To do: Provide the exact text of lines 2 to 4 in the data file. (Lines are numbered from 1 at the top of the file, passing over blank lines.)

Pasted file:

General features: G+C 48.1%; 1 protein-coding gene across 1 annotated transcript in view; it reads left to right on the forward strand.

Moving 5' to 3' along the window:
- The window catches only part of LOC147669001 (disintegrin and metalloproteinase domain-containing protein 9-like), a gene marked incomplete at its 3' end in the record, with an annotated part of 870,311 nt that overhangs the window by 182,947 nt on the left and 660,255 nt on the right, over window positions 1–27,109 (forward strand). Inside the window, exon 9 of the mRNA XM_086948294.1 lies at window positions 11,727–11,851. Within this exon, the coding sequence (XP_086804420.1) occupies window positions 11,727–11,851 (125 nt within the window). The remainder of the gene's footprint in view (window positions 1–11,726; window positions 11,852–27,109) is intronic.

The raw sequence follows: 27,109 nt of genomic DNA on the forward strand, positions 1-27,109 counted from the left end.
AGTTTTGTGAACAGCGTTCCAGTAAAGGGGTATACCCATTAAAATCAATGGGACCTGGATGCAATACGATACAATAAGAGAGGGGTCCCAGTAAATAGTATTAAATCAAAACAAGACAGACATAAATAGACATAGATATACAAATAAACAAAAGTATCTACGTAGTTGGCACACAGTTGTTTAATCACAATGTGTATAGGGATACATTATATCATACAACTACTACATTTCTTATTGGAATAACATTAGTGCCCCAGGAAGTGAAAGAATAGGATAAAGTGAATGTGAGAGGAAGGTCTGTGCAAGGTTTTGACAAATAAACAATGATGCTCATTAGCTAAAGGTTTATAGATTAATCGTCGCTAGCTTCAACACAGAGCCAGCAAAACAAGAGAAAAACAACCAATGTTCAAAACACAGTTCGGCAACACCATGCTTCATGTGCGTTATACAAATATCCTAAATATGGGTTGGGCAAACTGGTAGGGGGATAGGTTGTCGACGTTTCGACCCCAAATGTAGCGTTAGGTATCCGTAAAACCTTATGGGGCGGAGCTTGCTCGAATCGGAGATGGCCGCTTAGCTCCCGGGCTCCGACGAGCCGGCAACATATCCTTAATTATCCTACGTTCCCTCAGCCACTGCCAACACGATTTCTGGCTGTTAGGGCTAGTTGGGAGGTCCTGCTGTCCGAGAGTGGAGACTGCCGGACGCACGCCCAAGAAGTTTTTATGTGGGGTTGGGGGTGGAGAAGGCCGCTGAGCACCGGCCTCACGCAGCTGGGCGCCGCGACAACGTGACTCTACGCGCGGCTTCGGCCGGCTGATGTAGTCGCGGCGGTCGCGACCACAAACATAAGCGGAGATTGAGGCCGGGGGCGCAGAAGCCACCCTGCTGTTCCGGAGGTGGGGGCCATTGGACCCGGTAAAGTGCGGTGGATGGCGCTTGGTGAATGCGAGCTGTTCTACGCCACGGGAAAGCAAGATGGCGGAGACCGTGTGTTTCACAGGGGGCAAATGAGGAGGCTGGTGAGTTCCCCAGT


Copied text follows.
Moving 5' to 3' along the window:
- The window catches only part of LOC147669001 (disintegrin and metalloproteinase domain-containing protein 9-like), a gene marked incomplete at its 3' end in the record, with an annotated part of 870,311 nt that overhangs the window by 182,947 nt on the left and 660,255 nt on the right, over window positions 1–27,109 (forward strand). Inside the window, exon 9 of the mRNA XM_086948294.1 lies at window positions 11,727–11,851. Within this exon, the coding sequence (XP_086804420.1) occupies window positions 11,727–11,851 (125 nt within the window). The remainder of the gene's footprint in view (window positions 1–11,726; window positions 11,852–27,109) is intronic.

The raw sequence follows: 27,109 nt of genomic DNA on the forward strand, positions 1-27,109 counted from the left end.